I have been getting up every morning at 5:00 to write a couple of hours before work. Mornings are my best time, by far. I tend to be tired in the evenings after work -- even more so after getting up two hours early to write, I will admit, but I am always anxious and excited in the mornings to get up and do this. I am doing NaNoWriMo, in which the challenge is to write 50,000 words between November 1st and November 30th, and I am so thankful for this! Honestly, if I wasn't doing that, I would have stopped weeks ago and said, hey, I'm not sure this is right. I would have gone back and fretted over the beginning and would have rewritten it time and time again rather than just getting on with it and getting the whole story down. These doubts are there, and I know that once I am finished there will be a lot of editing and refining that I will have to do, and I pray for the wisdom and strength to get through that! But in the meantime, this is helping me to get it all down, to get it FINISHED, and that is the first step, and has been the real challenge for me. So thank you, NaNoWriMo for the lesson no writing class could have imparted quite so well.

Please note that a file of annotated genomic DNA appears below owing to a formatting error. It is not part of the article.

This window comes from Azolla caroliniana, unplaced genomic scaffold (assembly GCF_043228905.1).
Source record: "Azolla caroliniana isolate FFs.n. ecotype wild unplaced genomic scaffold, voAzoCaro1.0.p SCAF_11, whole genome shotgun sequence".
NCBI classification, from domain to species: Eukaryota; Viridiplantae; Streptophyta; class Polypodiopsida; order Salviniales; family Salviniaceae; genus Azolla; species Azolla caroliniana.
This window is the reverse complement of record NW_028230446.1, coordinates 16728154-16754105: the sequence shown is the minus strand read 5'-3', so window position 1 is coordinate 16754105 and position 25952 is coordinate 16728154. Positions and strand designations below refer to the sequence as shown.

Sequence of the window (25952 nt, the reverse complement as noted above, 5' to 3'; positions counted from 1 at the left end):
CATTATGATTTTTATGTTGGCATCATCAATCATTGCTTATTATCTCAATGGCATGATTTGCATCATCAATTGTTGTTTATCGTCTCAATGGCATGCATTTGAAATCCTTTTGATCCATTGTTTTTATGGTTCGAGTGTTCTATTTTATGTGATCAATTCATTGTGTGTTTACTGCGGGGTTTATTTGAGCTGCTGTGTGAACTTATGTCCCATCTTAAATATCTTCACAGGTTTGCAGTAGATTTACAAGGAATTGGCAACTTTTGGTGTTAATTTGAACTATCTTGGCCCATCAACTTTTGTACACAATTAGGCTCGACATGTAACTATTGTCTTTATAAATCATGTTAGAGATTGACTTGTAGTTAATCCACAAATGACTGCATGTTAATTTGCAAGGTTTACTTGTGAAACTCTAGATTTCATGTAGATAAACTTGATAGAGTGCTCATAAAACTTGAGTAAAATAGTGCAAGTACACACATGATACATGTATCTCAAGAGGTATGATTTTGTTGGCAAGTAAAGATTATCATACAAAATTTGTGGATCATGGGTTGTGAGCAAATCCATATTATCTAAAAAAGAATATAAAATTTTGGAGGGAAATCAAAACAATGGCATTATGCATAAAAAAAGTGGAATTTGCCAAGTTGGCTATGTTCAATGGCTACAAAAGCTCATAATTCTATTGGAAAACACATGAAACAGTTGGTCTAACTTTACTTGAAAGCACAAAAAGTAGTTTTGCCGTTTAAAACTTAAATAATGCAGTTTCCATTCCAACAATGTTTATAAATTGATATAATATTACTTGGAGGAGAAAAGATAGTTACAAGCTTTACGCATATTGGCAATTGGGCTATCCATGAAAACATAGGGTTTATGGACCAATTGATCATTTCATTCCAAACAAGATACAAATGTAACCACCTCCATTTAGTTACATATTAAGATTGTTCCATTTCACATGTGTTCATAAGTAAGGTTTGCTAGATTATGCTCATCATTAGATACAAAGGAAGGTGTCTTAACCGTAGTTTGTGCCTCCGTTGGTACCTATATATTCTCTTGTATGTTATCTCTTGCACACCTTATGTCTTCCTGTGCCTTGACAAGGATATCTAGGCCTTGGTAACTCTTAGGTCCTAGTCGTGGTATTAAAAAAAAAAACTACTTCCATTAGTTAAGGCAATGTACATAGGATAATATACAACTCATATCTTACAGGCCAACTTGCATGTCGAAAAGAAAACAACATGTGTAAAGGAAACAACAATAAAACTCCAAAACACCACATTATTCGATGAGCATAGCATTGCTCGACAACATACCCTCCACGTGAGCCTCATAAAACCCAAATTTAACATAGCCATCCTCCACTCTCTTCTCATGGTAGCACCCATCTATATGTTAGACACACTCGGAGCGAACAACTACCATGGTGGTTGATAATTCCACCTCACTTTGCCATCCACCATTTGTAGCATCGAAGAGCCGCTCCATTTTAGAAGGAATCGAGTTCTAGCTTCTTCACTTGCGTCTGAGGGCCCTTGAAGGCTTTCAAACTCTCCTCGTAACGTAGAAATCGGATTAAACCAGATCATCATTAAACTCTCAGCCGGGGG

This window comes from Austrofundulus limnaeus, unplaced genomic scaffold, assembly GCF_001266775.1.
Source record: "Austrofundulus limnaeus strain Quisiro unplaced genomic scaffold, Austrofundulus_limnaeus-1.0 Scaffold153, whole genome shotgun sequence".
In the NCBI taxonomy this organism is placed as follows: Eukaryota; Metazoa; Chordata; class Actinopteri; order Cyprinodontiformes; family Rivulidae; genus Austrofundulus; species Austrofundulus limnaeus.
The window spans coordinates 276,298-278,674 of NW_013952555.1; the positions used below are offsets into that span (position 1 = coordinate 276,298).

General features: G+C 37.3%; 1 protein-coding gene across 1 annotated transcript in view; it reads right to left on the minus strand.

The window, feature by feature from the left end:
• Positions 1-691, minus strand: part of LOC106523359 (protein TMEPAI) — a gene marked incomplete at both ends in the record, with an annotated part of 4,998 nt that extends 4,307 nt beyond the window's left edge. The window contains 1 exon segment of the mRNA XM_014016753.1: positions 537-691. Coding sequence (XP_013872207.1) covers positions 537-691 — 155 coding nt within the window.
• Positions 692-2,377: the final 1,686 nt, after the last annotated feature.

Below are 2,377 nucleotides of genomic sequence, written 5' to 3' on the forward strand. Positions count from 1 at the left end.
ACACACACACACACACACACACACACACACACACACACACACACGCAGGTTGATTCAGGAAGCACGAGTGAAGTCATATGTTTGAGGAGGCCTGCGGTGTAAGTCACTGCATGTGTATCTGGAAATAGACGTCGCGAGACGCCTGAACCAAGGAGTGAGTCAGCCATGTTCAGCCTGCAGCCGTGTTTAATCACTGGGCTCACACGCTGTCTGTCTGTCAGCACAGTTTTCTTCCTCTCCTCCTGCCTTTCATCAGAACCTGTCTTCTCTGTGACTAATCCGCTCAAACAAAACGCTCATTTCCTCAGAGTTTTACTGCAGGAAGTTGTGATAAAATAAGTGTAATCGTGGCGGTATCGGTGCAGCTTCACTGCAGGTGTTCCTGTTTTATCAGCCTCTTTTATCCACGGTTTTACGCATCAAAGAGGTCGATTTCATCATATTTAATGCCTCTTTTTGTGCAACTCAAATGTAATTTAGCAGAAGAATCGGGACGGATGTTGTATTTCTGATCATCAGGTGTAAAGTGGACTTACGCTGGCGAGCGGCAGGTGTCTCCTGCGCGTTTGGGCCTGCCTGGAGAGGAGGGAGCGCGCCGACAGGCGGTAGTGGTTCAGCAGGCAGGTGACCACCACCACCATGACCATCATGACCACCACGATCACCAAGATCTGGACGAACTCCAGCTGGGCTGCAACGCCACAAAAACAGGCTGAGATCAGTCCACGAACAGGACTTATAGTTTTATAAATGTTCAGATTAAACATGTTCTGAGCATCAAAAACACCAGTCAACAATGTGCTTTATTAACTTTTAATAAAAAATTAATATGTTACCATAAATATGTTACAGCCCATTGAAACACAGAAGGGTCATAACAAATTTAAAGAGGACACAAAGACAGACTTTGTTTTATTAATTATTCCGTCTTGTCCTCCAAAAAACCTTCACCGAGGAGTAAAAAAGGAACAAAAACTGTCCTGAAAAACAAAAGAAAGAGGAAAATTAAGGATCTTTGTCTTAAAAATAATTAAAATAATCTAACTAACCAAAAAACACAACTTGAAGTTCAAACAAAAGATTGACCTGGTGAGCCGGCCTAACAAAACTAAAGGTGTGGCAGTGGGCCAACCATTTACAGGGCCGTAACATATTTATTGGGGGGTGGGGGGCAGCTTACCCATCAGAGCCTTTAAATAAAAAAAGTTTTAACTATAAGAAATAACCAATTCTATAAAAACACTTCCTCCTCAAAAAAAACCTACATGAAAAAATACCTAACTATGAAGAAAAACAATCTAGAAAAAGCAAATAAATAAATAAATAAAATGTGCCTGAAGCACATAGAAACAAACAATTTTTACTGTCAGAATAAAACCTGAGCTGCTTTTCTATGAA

This Tuesday, the day after tomorrow, will be the 25th anniversary of Michaela's kidnapping. Honestly, what I want to do is crawl into bed for the day and pull the blanket up over my head. But I have my yellow ribbons, and I am going to go to the store and hang them on the tree again. It will be a small thing. I have posted the event on facebook, but have encouraged people to hang a yellow ribbon for Michaela wherever they are rather than make the drive to Hayward. I have kind of run out of words to say. In the craziness after Jaycee was found, when I was doing interviews from 3:00 in the morning until 9:00 at night and everybody was asking the same questions over and over again, I was so exhausted and I kept wanting to say, umm, can't you just press rewind? But again, I will just say thank you, thank you all so much for loving Michaela. This year we will have a moment of silence during which we will take that love and focus it directly on Michaela, and hope that wherever she is, she will feel it, and it will give her strength. She might not know it's us, and she might not know that we are trying to direct her to come home, but perhaps she will just feel a lift in her spirit, a strengthening in her heart.